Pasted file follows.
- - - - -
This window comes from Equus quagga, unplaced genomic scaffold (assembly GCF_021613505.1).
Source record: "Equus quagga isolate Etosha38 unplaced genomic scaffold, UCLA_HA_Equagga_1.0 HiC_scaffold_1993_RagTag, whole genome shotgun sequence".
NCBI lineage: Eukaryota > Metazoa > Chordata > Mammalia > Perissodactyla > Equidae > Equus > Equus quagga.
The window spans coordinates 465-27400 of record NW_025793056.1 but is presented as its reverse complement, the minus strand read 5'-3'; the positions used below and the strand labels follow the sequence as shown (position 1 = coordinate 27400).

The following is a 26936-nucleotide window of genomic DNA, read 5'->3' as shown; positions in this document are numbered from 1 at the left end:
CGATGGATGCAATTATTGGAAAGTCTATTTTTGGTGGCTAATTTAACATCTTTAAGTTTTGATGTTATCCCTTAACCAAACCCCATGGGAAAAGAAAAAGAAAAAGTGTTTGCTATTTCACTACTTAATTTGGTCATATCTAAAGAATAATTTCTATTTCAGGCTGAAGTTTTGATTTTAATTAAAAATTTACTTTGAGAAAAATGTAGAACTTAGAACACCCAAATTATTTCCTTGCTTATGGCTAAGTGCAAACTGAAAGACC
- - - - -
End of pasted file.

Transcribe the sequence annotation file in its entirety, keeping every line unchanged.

This window comes from Equus quagga, unplaced genomic scaffold (assembly GCF_021613505.1).
Source record: "Equus quagga isolate Etosha38 unplaced genomic scaffold, UCLA_HA_Equagga_1.0 HiC_scaffold_1993_RagTag, whole genome shotgun sequence".
NCBI lineage: Eukaryota > Metazoa > Chordata > Mammalia > Perissodactyla > Equidae > Equus > Equus quagga.
The window spans coordinates 465-27400 of record NW_025793056.1 but is presented as its reverse complement, the minus strand read 5'-3'; the positions used below and the strand labels follow the sequence as shown (position 1 = coordinate 27400).

The following is a 26936-nucleotide window of genomic DNA, read 5'->3' as shown; positions in this document are numbered from 1 at the left end:
CGATGGATGCAATTATTGGAAAGTCTATTTTTGGTGGCTAATTTAACATCTTTAAGTTTTGATGTTATCCCTTAACCAAACCCCATGGGAAAAGAAAAAGAAAAAGTGTTTGCTATTTCACTACTTAATTTGGTCATATCTAAAGAATAATTTCTATTTCAGGCTGAAGTTTTGATTTTAATTAAAAATTTACTTTGAGAAAAATGTAGAACTTAGAACACCCAAATTATTTCCTTGCTTATGGCTAAGTGCAAACTGAAAGACC